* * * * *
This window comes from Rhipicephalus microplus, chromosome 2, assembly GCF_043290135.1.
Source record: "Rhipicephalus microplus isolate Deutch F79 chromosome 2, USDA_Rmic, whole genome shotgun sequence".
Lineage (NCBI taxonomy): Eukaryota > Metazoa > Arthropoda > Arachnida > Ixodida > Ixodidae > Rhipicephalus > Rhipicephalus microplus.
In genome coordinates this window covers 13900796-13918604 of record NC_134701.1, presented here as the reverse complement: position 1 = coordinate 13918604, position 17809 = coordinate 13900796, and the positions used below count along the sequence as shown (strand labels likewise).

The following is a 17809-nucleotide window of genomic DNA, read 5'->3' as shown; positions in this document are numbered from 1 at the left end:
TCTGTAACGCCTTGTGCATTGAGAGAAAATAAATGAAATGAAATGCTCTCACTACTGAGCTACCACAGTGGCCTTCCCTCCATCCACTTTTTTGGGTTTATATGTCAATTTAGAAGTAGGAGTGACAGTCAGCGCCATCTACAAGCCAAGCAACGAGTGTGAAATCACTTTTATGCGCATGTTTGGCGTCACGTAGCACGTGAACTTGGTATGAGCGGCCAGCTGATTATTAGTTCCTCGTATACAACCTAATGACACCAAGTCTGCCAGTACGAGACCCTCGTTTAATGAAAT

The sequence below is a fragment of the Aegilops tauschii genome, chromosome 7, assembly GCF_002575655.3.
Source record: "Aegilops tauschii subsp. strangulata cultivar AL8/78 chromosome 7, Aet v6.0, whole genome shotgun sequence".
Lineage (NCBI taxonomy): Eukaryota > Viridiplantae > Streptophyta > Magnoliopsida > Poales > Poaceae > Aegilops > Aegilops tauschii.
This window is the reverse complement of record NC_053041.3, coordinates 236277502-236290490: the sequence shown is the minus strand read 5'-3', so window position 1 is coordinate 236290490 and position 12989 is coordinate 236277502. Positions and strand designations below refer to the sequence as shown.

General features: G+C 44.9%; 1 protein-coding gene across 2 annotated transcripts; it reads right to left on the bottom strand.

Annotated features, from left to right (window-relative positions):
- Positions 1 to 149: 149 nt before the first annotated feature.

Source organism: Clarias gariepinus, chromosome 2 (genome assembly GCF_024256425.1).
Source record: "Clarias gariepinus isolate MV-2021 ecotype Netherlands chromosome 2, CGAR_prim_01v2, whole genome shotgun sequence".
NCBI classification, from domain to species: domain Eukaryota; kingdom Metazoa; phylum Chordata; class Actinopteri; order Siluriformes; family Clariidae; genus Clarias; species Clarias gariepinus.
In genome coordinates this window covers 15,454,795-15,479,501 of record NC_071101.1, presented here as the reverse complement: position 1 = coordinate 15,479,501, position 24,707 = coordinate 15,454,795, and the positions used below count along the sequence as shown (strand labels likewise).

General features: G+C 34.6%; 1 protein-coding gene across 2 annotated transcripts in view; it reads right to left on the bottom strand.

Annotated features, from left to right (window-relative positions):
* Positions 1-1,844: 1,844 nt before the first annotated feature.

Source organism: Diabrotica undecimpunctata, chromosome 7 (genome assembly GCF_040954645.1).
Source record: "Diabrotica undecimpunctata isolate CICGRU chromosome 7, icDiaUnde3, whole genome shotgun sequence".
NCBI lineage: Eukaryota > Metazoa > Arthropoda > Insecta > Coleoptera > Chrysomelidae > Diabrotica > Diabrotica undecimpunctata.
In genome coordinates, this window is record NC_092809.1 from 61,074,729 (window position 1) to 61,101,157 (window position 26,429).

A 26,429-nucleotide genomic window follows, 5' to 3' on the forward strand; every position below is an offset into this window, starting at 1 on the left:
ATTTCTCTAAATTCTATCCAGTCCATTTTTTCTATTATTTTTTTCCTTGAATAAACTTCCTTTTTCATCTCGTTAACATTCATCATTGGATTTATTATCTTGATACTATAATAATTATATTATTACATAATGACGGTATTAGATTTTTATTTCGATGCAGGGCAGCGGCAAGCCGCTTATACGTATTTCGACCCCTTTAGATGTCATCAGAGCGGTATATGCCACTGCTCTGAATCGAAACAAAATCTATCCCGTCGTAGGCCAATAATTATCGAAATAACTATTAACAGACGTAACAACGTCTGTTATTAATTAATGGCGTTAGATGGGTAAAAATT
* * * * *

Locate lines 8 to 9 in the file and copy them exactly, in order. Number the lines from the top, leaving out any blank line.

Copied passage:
Source record: "Aegilops tauschii subsp. strangulata cultivar AL8/78 chromosome 7, Aet v6.0, whole genome shotgun sequence".
Lineage (NCBI taxonomy): Eukaryota > Viridiplantae > Streptophyta > Magnoliopsida > Poales > Poaceae > Aegilops > Aegilops tauschii.